The Texas Miner, Volume 1, Number 47, December 8, 1894 Page: 1
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THURBER, TEXAS, SATURDAY, DECEMBER 8, 1894.
FLASHES OF THOUGHT.
Though wrong may sway the world to-day,
You hold the hand of fate;
Your good seed grows beneath the snows,
Right can afford to wait. —[Lewis J. Bates.
The sweetest face in all the world to me,
Set in a frame of shining silver hair,
With eyes whose language is fidelity—
This is my mother. Is she not most fair ?
—[May Riley Smith.
I hear the muffled tramp of years
Come stealing up the slope of Time;
They bear a train of smiles and tears,
Of burning hopes and dreams sublime;
But future years may never fling
A treasure from their passing hours,
Like those that come on sleepless wing
From memory's golden plain of flowers.
—[J. G. Clark.
A little elbow leans upon your knee,
Your tired knee that has so much to bear;
A child's dear eyes are looking loving y
From underneath a thatch of tangled hair.
Perhaps you do not heed the velvet touch
Of warm, moist fingers holding yours so tight;
You do not prize this blessing ove; much;
You almost are too tired to pray to-night.
—[May Riley Smith.
Oh ! Old Father Time grows tender and mellow,
As rovmg the round earth, the sturdy old fellow,
Year in and year out keeps going and coming,
In winter's wild wrack and in summer's green blooming.
And he very well knows
That wherever he goes
('Tis as plain to be seen as his frosty old nose)—
In each new, broken fetter
He reads, like a letter,
That this jolly round world grows better and better—
This jolly round world grows better. —[L. J. Bates.
There is nothing so sweet as duty, and all the best pleasures
■of life come in the wake of duties done.—[Jean Ingelow.
FLASHES OF FUN.
If you are inclined to underrate the importance of small things,
•consider how much insomnia there is in one fly.
Why did "Shack" Wilson smile so loudly when the minstrel
sprung the "grasshopper" chestnut? Boys, it is unkind to call
McLure—"I should like to know where all the bright girls of
the past are?" Poney Moore—T should say that some of them
are administering cautious doses of paregoric to the bright girls
of the future."
The big triple-rigged whistle was blowing at No. 3 the other
evening when a deaf old gentleman, a recent arrival here, put
his hand back of his ear and said, while his face beamed with
pleasure: "That's the first cornet playin' I've heared in thirty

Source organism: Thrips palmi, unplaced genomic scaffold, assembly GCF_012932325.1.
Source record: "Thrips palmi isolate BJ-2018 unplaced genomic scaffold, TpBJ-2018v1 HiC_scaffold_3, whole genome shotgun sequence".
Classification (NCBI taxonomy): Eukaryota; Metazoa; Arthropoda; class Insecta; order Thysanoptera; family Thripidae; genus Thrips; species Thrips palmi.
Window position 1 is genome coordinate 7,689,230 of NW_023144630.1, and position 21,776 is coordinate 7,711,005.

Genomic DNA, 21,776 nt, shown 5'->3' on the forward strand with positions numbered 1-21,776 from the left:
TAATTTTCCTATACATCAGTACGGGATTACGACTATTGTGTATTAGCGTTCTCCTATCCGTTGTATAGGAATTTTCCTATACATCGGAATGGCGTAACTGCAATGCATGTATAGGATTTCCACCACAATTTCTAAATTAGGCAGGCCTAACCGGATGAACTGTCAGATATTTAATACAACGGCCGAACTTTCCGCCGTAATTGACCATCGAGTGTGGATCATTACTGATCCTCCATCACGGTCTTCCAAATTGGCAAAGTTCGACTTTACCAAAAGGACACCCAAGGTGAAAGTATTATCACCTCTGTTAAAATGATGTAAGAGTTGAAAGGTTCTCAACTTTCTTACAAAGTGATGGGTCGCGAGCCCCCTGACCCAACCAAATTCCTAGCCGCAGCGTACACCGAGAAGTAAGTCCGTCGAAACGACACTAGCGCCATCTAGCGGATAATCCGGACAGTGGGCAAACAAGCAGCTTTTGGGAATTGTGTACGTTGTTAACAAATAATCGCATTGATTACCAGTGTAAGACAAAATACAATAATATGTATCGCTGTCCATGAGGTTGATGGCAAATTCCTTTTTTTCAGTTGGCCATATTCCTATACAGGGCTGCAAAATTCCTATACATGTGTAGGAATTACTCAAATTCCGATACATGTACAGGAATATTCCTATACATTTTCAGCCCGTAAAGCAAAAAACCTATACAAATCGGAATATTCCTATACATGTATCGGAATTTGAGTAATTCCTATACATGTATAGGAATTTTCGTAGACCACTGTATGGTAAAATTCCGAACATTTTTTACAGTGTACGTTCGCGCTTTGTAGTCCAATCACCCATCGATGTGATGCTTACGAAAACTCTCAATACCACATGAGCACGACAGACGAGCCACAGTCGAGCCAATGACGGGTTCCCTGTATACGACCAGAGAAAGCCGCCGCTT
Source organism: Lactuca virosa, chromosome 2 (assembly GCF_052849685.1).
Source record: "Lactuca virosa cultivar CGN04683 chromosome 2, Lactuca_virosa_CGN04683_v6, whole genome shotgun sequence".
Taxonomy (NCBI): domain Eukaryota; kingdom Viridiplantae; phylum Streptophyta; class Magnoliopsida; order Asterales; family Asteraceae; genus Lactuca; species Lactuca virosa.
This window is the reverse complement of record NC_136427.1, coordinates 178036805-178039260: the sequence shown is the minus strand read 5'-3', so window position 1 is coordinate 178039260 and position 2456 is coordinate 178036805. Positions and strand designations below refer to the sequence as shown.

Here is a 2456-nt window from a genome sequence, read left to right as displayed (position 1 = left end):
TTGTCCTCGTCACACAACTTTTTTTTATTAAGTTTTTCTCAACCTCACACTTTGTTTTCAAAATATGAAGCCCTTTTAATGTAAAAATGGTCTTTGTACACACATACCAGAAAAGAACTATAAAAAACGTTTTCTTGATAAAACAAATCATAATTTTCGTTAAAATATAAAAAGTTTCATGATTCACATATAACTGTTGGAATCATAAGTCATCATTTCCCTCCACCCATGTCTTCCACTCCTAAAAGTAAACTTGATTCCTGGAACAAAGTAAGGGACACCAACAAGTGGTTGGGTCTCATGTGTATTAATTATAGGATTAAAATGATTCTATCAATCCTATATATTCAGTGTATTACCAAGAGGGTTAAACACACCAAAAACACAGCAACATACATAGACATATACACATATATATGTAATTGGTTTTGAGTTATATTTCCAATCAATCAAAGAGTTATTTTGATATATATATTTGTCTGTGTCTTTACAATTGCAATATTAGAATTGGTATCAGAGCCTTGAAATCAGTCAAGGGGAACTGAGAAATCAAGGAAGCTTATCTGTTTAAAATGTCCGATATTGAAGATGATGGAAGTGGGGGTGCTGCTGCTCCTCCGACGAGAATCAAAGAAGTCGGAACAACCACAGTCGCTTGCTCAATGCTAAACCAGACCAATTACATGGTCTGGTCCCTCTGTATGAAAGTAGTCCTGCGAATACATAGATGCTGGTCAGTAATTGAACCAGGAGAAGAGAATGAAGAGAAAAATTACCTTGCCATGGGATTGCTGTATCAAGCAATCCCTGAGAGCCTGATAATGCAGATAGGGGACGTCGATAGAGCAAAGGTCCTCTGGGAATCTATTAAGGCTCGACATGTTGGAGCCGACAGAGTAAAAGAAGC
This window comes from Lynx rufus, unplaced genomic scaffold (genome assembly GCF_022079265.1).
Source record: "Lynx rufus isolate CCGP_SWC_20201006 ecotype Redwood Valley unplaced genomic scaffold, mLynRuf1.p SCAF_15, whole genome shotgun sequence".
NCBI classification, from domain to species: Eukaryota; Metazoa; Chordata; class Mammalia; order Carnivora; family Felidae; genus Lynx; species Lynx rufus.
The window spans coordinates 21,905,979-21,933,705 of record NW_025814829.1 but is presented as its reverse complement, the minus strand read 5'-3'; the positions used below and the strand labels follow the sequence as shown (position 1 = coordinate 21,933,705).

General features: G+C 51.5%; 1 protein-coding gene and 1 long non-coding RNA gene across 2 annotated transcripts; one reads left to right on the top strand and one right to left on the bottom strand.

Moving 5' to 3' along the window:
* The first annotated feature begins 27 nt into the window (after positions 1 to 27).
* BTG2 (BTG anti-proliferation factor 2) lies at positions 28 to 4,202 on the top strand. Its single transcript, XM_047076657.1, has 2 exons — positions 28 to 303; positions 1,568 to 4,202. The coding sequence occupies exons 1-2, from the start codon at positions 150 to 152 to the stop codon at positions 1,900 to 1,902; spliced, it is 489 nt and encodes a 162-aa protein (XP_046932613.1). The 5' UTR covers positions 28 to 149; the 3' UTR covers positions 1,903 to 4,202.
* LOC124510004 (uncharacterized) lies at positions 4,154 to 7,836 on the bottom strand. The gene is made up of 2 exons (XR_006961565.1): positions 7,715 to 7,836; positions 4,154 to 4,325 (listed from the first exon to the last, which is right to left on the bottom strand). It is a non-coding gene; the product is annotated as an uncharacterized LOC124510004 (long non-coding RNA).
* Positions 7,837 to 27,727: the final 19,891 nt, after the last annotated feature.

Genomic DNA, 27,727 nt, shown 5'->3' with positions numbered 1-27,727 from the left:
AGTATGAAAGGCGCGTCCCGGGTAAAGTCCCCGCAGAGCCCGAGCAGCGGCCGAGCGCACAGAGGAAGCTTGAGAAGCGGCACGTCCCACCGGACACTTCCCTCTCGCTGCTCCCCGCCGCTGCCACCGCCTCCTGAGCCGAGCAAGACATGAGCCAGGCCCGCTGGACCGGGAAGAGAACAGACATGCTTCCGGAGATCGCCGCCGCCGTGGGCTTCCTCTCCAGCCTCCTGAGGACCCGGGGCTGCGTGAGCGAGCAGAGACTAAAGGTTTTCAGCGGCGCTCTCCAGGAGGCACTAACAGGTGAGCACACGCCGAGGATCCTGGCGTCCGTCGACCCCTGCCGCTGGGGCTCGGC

The Florida orange crop is estimated at 5 000 000 boxes.
Atlanta proposes a cotton trust to advance the price of cotton,
Pennsylvania soft-coal miners accept the reduction of wages.
A tidal wave in Puget Sound washed away many docks at
The Cunard Steamship company will abandon Queenstown as
a port of call.
Near Bakersville, Mitchell county, N. C., they have found a
large emerald mine.
The Trans-Mississippi Congress demands free coinage of sil-
ver at a ratio of 16 to 1.
Denmark has prohibited the importation of live cattle and
fresh meat from the United States.
Turkish soldiers gained access to the mountain villages of Ar-
menia and massacred over 5000 Armenians.
It is reported that three-quarters of the wheat sown in West-
ern Kansas has been killed by the dry weather.
The Japanese have started a third army to invade China.
They are making it lively for that old fossil nation.
In Denver 215 families and 400 single men of the American
Railway LTnion who struck last summer are destitute.
Governor Hughes of Arizona says that state will become a
larger gold producer than any other state or territory.
President Cleveland's gout was caused by his working so hard
on his tariff reform theories, and it doesn't let u|>. The nation
We imported about 100 000,000 pounds of rice meal last year.
We raised about 123 000 000 pounds. Probably the crop this
year will be less.
The new Chinese loan was offered November 6 in London,
Hamburg. Amsterdam, Hong Kong and Shanghai, 10,000,000
taels, silver, at 7 per centage. and was taken at 98 per cent.
"She made me all I am," is what Prince Bismarck said upon
the death of his wife, who died last week. He is very much
prostrated at this severe blew, and fears are entertained that he
will not survive.
There is a prospect that peace will be made between China
and Japan, China paying a large indemnity, but preserving her
territory intact. Japan officials will show wisdom as well
as courage if they stop while the game is good.
Governor Sheakly of Alaska says that during the year the
fisheries have been successful, the mines have yielded profitable
returns the population has been largely augmented by immigra-
tion, and people have enjoyed a season of unusual progress and
The Wall street syndicate which took the $50,000,000 U. S.
bonds sold the first five million bonds at $1.19, the second five
millions at $1.19 1-2, and so on up, probably. They will make
not less than a quarter of a million dollars. The President is
doing good work—for his Wall street friends.
The Broken Hill Silver mines in New South Wales employ
3000 men. Their output for 1894 will reach twelve million
dollars. It is a "pocket " not a vein and will play out, as did
the Nevada mines. It is estimated that only 40 qoo 000 ounces
of silver will be produced in this country in 1894, say Watson &
Gibson, New York.
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McAdams, Walter B. The Texas Miner, Volume 1, Number 47, December 8, 1894, newspaper, December 8, 1894; Thurber, Texas. (texashistory.unt.edu/ark:/67531/metapth200494/m1/1/: accessed June 28, 2017), University of North Texas Libraries, The Portal to Texas History, texashistory.unt.edu; crediting Tarleton State University.